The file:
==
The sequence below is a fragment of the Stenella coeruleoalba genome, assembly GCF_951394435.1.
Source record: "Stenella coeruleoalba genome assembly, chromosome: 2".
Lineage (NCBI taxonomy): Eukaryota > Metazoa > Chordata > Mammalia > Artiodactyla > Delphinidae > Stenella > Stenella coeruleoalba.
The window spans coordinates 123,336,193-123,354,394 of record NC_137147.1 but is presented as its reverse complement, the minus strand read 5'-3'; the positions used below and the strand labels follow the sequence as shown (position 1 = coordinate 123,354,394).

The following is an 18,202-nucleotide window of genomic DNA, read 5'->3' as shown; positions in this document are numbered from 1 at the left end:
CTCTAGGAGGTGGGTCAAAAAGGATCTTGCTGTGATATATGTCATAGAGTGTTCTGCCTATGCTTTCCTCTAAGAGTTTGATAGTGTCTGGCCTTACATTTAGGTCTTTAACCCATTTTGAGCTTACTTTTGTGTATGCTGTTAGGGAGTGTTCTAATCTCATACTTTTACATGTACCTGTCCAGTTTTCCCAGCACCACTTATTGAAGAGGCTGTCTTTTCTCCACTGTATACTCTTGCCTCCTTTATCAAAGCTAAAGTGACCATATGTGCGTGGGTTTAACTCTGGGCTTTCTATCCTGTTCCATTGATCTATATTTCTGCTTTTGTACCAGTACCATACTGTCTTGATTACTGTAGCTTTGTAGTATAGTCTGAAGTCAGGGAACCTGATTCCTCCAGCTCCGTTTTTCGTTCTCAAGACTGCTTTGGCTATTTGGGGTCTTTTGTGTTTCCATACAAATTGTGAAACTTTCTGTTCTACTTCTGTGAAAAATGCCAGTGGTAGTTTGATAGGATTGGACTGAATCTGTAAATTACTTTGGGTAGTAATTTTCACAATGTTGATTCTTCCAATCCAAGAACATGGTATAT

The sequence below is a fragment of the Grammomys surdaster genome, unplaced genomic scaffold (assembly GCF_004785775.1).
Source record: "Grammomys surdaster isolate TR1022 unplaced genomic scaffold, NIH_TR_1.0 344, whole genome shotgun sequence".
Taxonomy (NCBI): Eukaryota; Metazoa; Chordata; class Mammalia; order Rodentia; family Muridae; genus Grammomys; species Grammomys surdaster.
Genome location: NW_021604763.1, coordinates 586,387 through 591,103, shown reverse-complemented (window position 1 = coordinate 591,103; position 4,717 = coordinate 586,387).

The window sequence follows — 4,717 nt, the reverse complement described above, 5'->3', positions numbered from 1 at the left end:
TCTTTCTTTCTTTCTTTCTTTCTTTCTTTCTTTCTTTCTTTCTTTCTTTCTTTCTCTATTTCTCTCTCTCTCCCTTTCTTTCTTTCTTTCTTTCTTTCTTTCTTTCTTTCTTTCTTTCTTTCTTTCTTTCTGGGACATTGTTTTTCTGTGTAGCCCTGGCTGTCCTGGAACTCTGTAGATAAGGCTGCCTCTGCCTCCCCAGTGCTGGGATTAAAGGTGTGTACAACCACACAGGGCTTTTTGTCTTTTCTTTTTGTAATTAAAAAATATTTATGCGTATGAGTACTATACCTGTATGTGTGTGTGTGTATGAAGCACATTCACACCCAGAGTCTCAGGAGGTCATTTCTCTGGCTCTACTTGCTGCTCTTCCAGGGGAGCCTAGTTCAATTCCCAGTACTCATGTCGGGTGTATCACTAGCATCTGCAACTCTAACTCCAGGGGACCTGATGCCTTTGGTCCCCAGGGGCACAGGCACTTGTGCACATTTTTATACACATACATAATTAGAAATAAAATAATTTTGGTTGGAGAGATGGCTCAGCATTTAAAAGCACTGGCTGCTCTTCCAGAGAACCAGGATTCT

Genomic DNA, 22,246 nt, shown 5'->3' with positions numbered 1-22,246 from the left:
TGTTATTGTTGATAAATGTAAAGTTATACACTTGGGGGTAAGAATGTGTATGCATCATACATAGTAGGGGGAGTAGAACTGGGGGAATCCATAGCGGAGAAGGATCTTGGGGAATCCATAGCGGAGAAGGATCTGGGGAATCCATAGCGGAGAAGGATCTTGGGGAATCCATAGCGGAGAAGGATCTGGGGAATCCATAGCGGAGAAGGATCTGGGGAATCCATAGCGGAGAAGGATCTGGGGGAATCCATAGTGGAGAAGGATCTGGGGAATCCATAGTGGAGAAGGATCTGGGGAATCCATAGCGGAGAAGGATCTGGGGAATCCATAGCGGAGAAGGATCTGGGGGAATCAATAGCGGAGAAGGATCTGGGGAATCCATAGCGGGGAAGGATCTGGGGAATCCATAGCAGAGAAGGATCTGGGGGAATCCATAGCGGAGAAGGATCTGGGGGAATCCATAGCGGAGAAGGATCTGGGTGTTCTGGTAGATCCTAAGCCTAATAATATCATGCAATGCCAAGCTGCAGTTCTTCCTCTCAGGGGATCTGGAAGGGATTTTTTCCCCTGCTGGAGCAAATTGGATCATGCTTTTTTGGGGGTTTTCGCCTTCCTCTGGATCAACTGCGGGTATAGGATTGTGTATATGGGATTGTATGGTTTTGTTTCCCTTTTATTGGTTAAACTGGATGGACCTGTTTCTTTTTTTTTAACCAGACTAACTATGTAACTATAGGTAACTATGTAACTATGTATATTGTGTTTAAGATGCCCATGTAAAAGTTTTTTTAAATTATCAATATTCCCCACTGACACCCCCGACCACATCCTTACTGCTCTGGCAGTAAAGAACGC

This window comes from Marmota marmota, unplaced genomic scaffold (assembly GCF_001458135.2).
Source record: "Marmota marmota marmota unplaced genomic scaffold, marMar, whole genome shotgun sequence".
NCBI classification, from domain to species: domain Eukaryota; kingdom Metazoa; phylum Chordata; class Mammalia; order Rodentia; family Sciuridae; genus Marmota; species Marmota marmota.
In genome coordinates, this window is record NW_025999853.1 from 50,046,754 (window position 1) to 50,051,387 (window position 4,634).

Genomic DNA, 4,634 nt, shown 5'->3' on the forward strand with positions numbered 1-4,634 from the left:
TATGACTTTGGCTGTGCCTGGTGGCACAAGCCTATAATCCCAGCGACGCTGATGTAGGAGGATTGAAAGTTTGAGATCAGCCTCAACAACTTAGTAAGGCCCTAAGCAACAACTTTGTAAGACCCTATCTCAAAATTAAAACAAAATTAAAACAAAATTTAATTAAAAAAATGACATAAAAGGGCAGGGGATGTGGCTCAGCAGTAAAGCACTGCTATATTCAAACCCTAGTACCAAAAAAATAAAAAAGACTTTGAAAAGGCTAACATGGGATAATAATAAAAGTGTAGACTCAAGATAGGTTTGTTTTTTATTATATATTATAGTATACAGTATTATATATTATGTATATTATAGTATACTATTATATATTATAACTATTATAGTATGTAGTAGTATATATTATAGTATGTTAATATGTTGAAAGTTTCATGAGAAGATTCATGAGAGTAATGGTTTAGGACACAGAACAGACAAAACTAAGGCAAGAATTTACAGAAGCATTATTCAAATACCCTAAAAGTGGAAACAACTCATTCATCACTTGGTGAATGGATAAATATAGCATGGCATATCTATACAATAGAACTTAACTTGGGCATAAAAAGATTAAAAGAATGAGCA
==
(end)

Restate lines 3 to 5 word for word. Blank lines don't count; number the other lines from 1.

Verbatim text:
Lineage (NCBI taxonomy): Eukaryota > Metazoa > Chordata > Mammalia > Artiodactyla > Delphinidae > Stenella > Stenella coeruleoalba.
The window spans coordinates 123,336,193-123,354,394 of record NC_137147.1 but is presented as its reverse complement, the minus strand read 5'-3'; the positions used below and the strand labels follow the sequence as shown (position 1 = coordinate 123,354,394).

The following is an 18,202-nucleotide window of genomic DNA, read 5'->3' as shown; positions in this document are numbered from 1 at the left end: